Saturday, February 11, 2017

Book Reviews: The Fadeout (Act One)

The Fadeout (Act One)
by Ed Brubaker and Sean Phillips
This is the first installment of a mid-length graphic novel set in 1948 Hollywood. There are three acts in total. It's a collection of a serial comic. If you like noir stylings, this story has that in spades. You can almost smell movies like In A Lonely Place, LA Confidential, The Black Dahlia and The Big Sleep wafting from the pages of this story. The Fadeout is not just a collection of cliches and tropes though it certainly puts those to good use. It's a pretty fast paced murder mystery that is both firmly rooted in a certain place and time and like most good literature, universalist in message. There is some violence but if you'll pardon the pun it's not comic book violence. This is serious stuff. In some aspects this is a detective procedural with the most unlikely of protagonists. The writers skillfully mix fictional and real characters in the story. This novel takes the reader back to a time when Hollywood was more literally the land of illusions and dreams. There were no 24-7 gossip websites. People with sexual tastes outside of the norm had a big incentive to keep those desires secret. This went even double for the studios. If a Hollywood glamour queen preferred men of a different race than her own or a Hollywood leading man liked men, the studios would do their best to keep that information strictly on the hush-hush and down low. Only those who needed to know knew about such things. What was later called sexual harassment was rampant. And if a powerful man liked starlets that weren't necessarily of age in all 50 states, then he could do as he pleased, as long as his movies were selling. The lead character in this tale of Hollywood Babylon is Charlie Parish, a WW2 veteran with a drinking problem and what would today be called PTSD. Charlie is a writer for one of the big studios. Like many Hollywood writers, Charlie has relatively low social status within the Los Angeles entertainment circles. Sometimes this bothers him. Sometimes it doesn't. But what does bother Charlie is when after a drinking binge and blackout he wakes up in a house where the actress Valerie Summers was murdered while Charlie slept.



Now waking up next to a corpse will just ruin your day. Charlie has trouble remembering who brought Valerie to the house or if he was intimate with her. So Charlie decides that the smart thing to do is the exit the premises and hope nobody sees him. Strangely however, he reads in the papers that the actress committed suicide. And there is other information put out about the dead actress that Charlie knows isn't true. Fitfully and reluctantly Charlie decides to start looking into what really happened. But he has to be careful. Charlie does not want to be fingered for the murder. And if the studio head of security, Phil Brodsky, a brutal and intelligent ex-cop, is directing the cover-up, then Charlie's physical safety and life will be in jeopardy. Phil doesn't play around when it comes to business. Phil is an intimidating sort of fellow who doesn't mind hurting people. In fact he seems to like it. Phil still has a lot of friends on the force. And he has carte blanche from his bosses to do whatever it takes to protect the studio and its investments (actors and actresses) from scandal or fraud. In the meantime the film Valerie was working on is over budget and behind schedule. The show must go on There's a lot of money at stake in this movie. There are a lot of reputations on the line. The movie has to be made. It has to be a hit. Although Charlie is a "writer", in fact a great deal of his work is ghostwritten by his blacklisted friend Gil. Gil has his own ideas about who killed Valerie. And Gil, though a worse alcoholic than Charlie, is getting tired of having to live in shadows because of his alleged political affiliations. This causes static between the two men. Gil's getting more resentful of Charlie. And Charlie's and Gil's occasionally inept attempts to discover the truth around Valerie's death threaten to expose some even uglier secrets better left alone.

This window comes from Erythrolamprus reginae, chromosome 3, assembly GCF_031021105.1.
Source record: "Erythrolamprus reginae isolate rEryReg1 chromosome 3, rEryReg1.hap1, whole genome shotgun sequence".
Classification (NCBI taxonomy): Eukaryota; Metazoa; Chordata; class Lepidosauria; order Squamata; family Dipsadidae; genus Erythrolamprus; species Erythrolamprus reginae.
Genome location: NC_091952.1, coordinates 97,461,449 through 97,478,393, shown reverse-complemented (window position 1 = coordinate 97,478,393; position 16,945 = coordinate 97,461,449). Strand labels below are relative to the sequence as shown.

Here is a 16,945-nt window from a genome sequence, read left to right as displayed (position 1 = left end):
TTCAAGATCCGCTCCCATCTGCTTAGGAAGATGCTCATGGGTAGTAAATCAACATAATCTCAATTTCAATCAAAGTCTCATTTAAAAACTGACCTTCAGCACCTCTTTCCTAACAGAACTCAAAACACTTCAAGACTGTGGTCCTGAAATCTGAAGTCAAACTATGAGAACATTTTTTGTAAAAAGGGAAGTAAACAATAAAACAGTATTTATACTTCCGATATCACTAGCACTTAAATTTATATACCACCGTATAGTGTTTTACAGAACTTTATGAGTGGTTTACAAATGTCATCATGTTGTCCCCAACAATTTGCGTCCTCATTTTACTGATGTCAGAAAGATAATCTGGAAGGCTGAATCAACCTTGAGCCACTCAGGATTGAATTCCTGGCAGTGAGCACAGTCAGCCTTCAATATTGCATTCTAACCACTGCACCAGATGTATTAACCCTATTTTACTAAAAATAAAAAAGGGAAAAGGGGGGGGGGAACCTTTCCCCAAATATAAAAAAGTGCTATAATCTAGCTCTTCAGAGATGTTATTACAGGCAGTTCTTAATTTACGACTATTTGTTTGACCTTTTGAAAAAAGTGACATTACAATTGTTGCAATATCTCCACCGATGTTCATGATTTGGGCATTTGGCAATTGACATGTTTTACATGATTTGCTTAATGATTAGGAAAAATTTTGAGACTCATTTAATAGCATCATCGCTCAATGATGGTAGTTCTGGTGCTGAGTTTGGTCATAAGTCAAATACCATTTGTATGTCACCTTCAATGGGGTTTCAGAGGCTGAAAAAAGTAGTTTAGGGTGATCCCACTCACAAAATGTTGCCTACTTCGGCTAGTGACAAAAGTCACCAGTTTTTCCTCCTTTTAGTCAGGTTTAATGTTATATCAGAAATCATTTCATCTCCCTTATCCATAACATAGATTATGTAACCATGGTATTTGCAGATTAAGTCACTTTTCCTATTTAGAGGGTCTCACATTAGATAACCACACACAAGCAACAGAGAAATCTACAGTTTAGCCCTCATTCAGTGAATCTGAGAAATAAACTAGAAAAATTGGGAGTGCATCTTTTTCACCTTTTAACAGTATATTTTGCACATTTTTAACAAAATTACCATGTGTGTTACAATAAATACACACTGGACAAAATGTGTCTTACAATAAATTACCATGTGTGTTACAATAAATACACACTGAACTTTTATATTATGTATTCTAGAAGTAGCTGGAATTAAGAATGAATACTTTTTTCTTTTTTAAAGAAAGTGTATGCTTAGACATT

This is a moody realist story that draws you into its pages. Most of the people, men and women, are compromised in some way. The question isn't who's lying, it's more about who isn't lying. Some people, like a cute woman, Dottie Quinn, who makes up utterly fictional biographies for movie stars, are okay with this facade of lies. Dottie is able to float serenely through the corruption and lies without letting herself truly be part of it. She wouldn't mind teaching Charlie how to do that. She wouldn't mind teaching him some other things as well. Other people claim to want to know the truth, even though they're probably lying to themselves about that desire. Charlie is a complex character who will cause the reader to love and hate him, maybe in even measure. In many aspects he's someone who is always reaching for more than he can hope to have. This may fuel his depression but paradoxically it also gives him optimism. The color schemes are wonderful here, very enjoyable. Everything looks very real.The very nature of a graphic novel lends itself to conciseness but even more than usual The Fadeout fits very well with a laconic noir theme. This is worth reading.
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